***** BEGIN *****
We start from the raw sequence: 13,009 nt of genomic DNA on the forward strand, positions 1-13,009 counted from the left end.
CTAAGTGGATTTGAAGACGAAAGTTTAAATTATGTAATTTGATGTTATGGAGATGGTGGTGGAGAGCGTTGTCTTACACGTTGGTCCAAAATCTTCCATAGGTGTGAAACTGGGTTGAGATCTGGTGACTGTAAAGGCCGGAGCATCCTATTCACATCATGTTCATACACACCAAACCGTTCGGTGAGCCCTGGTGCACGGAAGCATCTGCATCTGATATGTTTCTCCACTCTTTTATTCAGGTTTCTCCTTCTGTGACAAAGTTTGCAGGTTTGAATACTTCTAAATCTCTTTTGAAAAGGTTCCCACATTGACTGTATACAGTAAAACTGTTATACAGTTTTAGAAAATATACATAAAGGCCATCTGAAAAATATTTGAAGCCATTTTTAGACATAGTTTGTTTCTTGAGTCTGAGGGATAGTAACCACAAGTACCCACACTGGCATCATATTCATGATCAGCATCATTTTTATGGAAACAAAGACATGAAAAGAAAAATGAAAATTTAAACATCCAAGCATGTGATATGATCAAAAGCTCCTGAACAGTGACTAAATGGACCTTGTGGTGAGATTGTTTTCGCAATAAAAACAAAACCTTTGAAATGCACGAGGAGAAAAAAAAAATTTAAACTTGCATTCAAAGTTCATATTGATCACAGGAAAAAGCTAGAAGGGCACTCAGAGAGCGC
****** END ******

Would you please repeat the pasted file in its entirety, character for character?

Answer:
We start from the raw sequence: 13,009 nt of genomic DNA on the forward strand, positions 1-13,009 counted from the left end.
CTAAGTGGATTTGAAGACGAAAGTTTAAATTATGTAATTTGATGTTATGGAGATGGTGGTGGAGAGCGTTGTCTTACACGTTGGTCCAAAATCTTCCATAGGTGTGAAACTGGGTTGAGATCTGGTGACTGTAAAGGCCGGAGCATCCTATTCACATCATGTTCATACACACCAAACCGTTCGGTGAGCCCTGGTGCACGGAAGCATCTGCATCTGATATGTTTCTCCACTCTTTTATTCAGGTTTCTCCTTCTGTGACAAAGTTTGCAGGTTTGAATACTTCTAAATCTCTTTTGAAAAGGTTCCCACATTGACTGTATACAGTAAAACTGTTATACAGTTTTAGAAAATATACATAAAGGCCATCTGAAAAATATTTGAAGCCATTTTTAGACATAGTTTGTTTCTTGAGTCTGAGGGATAGTAACCACAAGTACCCACACTGGCATCATATTCATGATCAGCATCATTTTTATGGAAACAAAGACATGAAAAGAAAAATGAAAATTTAAACATCCAAGCATGTGATATGATCAAAAGCTCCTGAACAGTGACTAAATGGACCTTGTGGTGAGATTGTTTTCGCAATAAAAACAAAACCTTTGAAATGCACGAGGAGAAAAAAAAAATTTAAACTTGCATTCAAAGTTCATATTGATCACAGGAAAAAGCTAGAAGGGCACTCAGAGAGCGC